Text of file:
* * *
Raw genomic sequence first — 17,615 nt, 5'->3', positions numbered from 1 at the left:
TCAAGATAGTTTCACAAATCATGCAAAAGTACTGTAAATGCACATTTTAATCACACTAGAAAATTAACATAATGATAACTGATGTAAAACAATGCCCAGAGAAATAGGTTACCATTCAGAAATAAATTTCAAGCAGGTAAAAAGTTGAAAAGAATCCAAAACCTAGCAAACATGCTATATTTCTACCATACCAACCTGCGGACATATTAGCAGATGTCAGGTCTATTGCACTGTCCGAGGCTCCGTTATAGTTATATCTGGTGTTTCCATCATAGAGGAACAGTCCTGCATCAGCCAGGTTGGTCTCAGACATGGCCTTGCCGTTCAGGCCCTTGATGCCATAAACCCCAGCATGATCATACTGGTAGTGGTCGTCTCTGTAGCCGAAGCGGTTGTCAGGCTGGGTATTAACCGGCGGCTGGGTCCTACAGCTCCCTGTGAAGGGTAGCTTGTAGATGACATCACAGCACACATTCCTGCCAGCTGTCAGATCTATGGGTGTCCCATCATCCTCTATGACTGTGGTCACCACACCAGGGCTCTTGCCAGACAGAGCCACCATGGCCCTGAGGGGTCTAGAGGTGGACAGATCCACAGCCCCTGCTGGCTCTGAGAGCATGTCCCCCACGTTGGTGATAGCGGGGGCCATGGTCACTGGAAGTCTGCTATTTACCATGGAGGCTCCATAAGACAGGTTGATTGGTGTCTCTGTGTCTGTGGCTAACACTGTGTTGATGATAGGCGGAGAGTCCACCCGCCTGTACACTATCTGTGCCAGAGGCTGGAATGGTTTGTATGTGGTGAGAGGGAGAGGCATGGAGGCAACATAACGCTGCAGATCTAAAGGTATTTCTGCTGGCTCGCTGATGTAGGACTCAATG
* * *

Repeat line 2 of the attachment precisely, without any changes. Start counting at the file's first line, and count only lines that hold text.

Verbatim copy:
TCAAGATAGTTTCACAAATCATGCAAAAGTACTGTAAATGCACATTTTAATCACACTAGAAAATTAACATAATGATAACTGATGTAAAACAATGCCCAGAGAAATAGGTTACCATTCAGAAATAAATTTCAAGCAGGTAAAAAGTTGAAAAGAATCCAAAACCTAGCAAACATGCTATATTTCTACCATACCAACCTGCGGACATATTAGCAGATGTCAGGTCTATTGCACTGTCCGAGGCTCCGTTATAGTTATATCTGGTGTTTCCATCATAGAGGAACAGTCCTGCATCAGCCAGGTTGGTCTCAGACATGGCCTTGCCGTTCAGGCCCTTGATGCCATAAACCCCAGCATGATCATACTGGTAGTGGTCGTCTCTGTAGCCGAAGCGGTTGTCAGGCTGGGTATTAACCGGCGGCTGGGTCCTACAGCTCCCTGTGAAGGGTAGCTTGTAGATGACATCACAGCACACATTCCTGCCAGCTGTCAGATCTATGGGTGTCCCATCATCCTCTATGACTGTGGTCACCACACCAGGGCTCTTGCCAGACAGAGCCACCATGGCCCTGAGGGGTCTAGAGGTGGACAGATCCACAGCCCCTGCTGGCTCTGAGAGCATGTCCCCCACGTTGGTGATAGCGGGGGCCATGGTCACTGGAAGTCTGCTATTTACCATGGAGGCTCCATAAGACAGGTTGATTGGTGTCTCTGTGTCTGTGGCTAACACTGTGTTGATGATAGGCGGAGAGTCCACCCGCCTGTACACTATCTGTGCCAGAGGCTGGAATGGTTTGTATGTGGTGAGAGGGAGAGGCATGGAGGCAACATAACGCTGCAGATCTAAAGGTATTTCTGCTGGCTCGCTGATGTAGGACTCAATG